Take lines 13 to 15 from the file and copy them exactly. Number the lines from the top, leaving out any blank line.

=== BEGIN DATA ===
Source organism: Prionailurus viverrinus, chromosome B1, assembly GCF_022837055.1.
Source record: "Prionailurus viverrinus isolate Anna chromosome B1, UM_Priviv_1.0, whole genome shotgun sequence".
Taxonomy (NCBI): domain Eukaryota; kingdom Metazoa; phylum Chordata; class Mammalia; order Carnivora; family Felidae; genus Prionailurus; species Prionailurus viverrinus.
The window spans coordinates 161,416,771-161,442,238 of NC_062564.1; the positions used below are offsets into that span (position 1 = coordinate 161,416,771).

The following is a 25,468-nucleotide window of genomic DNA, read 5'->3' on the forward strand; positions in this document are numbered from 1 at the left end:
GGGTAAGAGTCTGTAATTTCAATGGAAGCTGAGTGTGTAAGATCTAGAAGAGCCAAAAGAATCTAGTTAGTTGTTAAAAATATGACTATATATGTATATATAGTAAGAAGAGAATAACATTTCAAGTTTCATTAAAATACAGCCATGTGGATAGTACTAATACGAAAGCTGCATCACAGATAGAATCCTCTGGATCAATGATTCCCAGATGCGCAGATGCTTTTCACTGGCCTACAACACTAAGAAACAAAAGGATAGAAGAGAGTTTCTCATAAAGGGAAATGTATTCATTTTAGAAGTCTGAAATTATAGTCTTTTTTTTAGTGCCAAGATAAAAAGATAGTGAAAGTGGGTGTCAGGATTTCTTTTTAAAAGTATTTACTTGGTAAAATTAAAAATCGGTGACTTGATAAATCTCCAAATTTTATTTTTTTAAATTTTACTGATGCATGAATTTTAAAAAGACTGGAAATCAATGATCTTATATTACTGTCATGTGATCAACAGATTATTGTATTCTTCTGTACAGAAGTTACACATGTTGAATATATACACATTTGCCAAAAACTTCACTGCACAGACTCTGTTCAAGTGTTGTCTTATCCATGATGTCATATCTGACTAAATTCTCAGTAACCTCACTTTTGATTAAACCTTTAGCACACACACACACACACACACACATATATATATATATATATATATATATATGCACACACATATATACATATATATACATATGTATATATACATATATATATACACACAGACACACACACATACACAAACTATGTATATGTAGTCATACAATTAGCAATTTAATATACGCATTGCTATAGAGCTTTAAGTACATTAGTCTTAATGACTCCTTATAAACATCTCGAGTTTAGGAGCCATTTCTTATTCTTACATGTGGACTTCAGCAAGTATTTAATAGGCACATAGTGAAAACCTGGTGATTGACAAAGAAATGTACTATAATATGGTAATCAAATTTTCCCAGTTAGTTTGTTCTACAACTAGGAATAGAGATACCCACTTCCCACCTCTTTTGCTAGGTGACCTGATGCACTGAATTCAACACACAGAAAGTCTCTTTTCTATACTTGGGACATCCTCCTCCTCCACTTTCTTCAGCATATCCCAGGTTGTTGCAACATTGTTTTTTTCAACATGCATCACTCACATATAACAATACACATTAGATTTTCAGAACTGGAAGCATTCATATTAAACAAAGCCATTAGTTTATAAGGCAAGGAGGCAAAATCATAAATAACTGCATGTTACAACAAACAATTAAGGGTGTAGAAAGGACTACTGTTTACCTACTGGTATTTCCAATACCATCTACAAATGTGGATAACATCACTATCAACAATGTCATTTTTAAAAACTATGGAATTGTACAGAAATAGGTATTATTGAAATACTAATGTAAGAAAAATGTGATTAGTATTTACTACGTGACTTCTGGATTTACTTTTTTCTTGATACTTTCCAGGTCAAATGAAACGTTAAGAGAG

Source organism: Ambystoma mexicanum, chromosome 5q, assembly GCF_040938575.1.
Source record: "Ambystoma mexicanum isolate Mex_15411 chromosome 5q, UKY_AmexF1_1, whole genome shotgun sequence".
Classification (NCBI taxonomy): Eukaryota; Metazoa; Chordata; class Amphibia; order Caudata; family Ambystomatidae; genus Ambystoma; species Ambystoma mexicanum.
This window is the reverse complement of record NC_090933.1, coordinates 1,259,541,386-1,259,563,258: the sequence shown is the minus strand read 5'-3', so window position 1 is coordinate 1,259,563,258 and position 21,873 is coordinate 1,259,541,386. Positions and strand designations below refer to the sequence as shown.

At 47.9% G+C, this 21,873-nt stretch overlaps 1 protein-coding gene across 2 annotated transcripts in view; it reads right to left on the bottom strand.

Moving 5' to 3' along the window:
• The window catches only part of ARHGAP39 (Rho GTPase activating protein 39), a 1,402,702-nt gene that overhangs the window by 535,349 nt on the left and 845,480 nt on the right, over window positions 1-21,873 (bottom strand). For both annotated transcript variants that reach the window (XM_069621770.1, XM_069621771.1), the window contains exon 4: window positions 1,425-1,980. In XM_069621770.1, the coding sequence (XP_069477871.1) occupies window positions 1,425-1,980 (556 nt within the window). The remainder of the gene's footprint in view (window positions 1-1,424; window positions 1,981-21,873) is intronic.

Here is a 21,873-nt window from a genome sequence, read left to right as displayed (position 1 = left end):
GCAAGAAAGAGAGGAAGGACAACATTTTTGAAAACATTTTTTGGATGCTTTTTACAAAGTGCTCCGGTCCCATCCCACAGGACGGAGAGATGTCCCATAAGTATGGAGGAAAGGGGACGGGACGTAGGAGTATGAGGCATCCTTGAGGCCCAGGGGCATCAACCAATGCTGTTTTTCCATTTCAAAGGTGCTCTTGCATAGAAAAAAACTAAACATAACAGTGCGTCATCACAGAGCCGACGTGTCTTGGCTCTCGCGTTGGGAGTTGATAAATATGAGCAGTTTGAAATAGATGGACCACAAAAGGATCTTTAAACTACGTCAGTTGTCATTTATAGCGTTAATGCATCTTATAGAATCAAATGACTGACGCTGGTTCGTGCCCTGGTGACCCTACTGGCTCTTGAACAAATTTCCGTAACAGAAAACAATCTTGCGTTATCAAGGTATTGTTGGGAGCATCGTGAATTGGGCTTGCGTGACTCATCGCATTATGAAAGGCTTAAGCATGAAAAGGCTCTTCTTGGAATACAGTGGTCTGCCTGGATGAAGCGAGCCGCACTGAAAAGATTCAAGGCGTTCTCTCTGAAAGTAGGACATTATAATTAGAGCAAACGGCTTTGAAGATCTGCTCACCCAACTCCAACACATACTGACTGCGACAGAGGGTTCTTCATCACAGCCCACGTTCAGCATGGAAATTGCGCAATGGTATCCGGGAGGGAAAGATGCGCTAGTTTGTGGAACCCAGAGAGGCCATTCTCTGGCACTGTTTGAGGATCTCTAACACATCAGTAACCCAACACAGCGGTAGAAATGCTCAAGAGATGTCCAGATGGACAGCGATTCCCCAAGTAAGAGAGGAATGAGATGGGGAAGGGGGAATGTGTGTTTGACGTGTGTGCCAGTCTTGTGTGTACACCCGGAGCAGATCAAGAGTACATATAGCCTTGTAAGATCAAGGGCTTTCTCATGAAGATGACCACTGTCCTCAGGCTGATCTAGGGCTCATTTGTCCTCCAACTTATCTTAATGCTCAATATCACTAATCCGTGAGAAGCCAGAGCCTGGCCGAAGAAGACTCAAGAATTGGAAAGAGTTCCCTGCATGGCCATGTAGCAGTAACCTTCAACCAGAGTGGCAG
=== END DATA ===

• The window catches only part of ARHGAP39 (Rho GTPase activating protein 39), a 1,402,702-nt gene that overhangs the window by 535,349 nt on the left and 845,480 nt on the right, over window positions 1-21,873 (bottom strand). For both annotated transcript variants that reach the window (XM_069621770.1, XM_069621771.1), the window contains exon 4: window positions 1,425-1,980. In XM_069621770.1, the coding sequence (XP_069477871.1) occupies window positions 1,425-1,980 (556 nt within the window). The remainder of the gene's footprint in view (window positions 1-1,424; window positions 1,981-21,873) is intronic.

Here is a 21,873-nt window from a genome sequence, read left to right as displayed (position 1 = left end):
GCAAGAAAGAGAGGAAGGACAACATTTTTGAAAACATTTTTTGGATGCTTTTTACAAAGTGCTCCGGTCCCATCCCACAGGACGGAGAGATGTCCCATAAGTATGGAGGAAAGGGGACGGGACGTAGGAGTATGAGGCATCCTTGAGGCCCAGGGGCATCAACCAATGCTGTTTTTCCATTTCAAAGGTGCTCTTGCATAGAAAAAAACTAAACATAACAGTGCGTCATCACAGAGCCGACGTGTCTTGGCTCTCGCGTTGGGAGTTGATAAATATGAGCAGTTTGAAATAGATGGACCACAAAAGGATCTTTAAACTACGTCAGTTGTCATTTATAGCGTTAATGCATCTTATAGAATCAAATGACTGACGCTGGTTCGTGCCCTGGTGACCCTACTGGCTCTTGAACAAATTTCCGTAACAGAAAACAATCTTGCGTTATCAAGGTATTGTTGGGAGCATCGTGAATTGGGCTTGCGTGACTCATCGCATTATGAAAGGCTTAAGCATGAAAAGGCTCTTCTTGGAATACAGTGGTCTGCCTGGATGAAGCGAGCCGCACTGAAAAGATTCAAGGCGTTCTCTCTGAAAGTAGGACATTATAATTAGAGCAAACGGCTTTGAAGATCTGCTCACCCAACTCCAACACATACTGACTGCGACAGAGGGTTCTTCATCACAGCCCACGTTCAGCATGGAAATTGCGCAATGGTATCCGGGAGGGAAAGATGCGCTAGTTTGTGGAACCCAGAGAGGCCATTCTCTGGCACTGTTTGAGGATCTCTAACACATCAGTAACCCAACACAGCGGTAGAAATGCTCAAGAGATGTCCAGATGGACAGCGATTCCCCAAGTAAGAGAGGAATGAGATGGGGAAGGGGGAATGTGTGTTTGACGTGTGTGCCAGTCTTGTGTGTACACCCGGAGCAGATCAAGAGTACATATAGCCTTGTAAGATCAAGGGCTTTCTCATGAAGATGACCACTGTCCTCAGGCTGATCTAGGGCTCATTTGTCCTCCAACTTATCTTAATGCTCAATATCACTAATCCGTGAGAAGCCAGAGCCTGGCCGAAGAAGACTCAAGAATTGGAAAGAGTTCCCTGCATGGCCATGTAGCAGTAACCTTCAACCAGAGTGGCAG